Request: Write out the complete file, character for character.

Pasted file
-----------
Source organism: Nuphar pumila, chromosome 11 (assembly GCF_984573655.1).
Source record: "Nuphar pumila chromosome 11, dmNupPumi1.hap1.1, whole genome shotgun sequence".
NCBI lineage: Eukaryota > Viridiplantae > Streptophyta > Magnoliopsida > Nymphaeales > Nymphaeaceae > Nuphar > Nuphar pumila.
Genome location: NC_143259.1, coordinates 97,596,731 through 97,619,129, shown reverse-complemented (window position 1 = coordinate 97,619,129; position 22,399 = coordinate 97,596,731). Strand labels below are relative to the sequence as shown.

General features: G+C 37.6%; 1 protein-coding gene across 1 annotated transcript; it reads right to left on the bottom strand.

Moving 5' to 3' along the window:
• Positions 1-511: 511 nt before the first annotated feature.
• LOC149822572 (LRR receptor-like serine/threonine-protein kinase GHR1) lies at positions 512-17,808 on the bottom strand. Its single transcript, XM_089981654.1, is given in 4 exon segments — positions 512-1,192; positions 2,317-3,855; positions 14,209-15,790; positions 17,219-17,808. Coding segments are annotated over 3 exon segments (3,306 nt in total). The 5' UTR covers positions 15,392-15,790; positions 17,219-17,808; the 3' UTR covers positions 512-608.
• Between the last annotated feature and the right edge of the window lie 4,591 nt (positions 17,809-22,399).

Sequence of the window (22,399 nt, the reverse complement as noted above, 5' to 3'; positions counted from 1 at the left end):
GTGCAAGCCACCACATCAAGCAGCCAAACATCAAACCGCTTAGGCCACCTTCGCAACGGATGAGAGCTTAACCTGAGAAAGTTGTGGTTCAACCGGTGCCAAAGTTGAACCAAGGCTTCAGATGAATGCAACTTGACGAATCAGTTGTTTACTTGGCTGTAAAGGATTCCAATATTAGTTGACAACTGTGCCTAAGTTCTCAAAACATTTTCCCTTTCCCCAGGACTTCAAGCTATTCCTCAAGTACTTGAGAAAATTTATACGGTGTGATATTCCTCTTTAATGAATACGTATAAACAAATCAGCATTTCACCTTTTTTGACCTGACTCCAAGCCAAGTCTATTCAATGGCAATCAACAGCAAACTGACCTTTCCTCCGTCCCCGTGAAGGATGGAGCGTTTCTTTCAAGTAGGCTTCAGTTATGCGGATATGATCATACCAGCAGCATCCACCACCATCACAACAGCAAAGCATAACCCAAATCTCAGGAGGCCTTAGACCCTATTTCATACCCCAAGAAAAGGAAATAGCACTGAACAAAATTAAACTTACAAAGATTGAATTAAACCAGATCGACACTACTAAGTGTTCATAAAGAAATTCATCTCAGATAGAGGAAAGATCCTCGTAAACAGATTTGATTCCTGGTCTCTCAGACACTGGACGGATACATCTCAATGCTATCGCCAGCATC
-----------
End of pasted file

Source organism: Nuphar pumila, chromosome 11 (assembly GCF_984573655.1).
Source record: "Nuphar pumila chromosome 11, dmNupPumi1.hap1.1, whole genome shotgun sequence".
NCBI lineage: Eukaryota > Viridiplantae > Streptophyta > Magnoliopsida > Nymphaeales > Nymphaeaceae > Nuphar > Nuphar pumila.
Genome location: NC_143259.1, coordinates 97,596,731 through 97,619,129, shown reverse-complemented (window position 1 = coordinate 97,619,129; position 22,399 = coordinate 97,596,731). Strand labels below are relative to the sequence as shown.

General features: G+C 37.6%; 1 protein-coding gene across 1 annotated transcript; it reads right to left on the bottom strand.

Moving 5' to 3' along the window:
• Positions 1-511: 511 nt before the first annotated feature.
• LOC149822572 (LRR receptor-like serine/threonine-protein kinase GHR1) lies at positions 512-17,808 on the bottom strand. Its single transcript, XM_089981654.1, is given in 4 exon segments — positions 512-1,192; positions 2,317-3,855; positions 14,209-15,790; positions 17,219-17,808. Coding segments are annotated over 3 exon segments (3,306 nt in total). The 5' UTR covers positions 15,392-15,790; positions 17,219-17,808; the 3' UTR covers positions 512-608.
• Between the last annotated feature and the right edge of the window lie 4,591 nt (positions 17,809-22,399).

Sequence of the window (22,399 nt, the reverse complement as noted above, 5' to 3'; positions counted from 1 at the left end):
GTGCAAGCCACCACATCAAGCAGCCAAACATCAAACCGCTTAGGCCACCTTCGCAACGGATGAGAGCTTAACCTGAGAAAGTTGTGGTTCAACCGGTGCCAAAGTTGAACCAAGGCTTCAGATGAATGCAACTTGACGAATCAGTTGTTTACTTGGCTGTAAAGGATTCCAATATTAGTTGACAACTGTGCCTAAGTTCTCAAAACATTTTCCCTTTCCCCAGGACTTCAAGCTATTCCTCAAGTACTTGAGAAAATTTATACGGTGTGATATTCCTCTTTAATGAATACGTATAAACAAATCAGCATTTCACCTTTTTTGACCTGACTCCAAGCCAAGTCTATTCAATGGCAATCAACAGCAAACTGACCTTTCCTCCGTCCCCGTGAAGGATGGAGCGTTTCTTTCAAGTAGGCTTCAGTTATGCGGATATGATCATACCAGCAGCATCCACCACCATCACAACAGCAAAGCATAACCCAAATCTCAGGAGGCCTTAGACCCTATTTCATACCCCAAGAAAAGGAAATAGCACTGAACAAAATTAAACTTACAAAGATTGAATTAAACCAGATCGACACTACTAAGTGTTCATAAAGAAATTCATCTCAGATAGAGGAAAGATCCTCGTAAACAGATTTGATTCCTGGTCTCTCAGACACTGGACGGATACATCTCAATGCTATCGCCAGCATC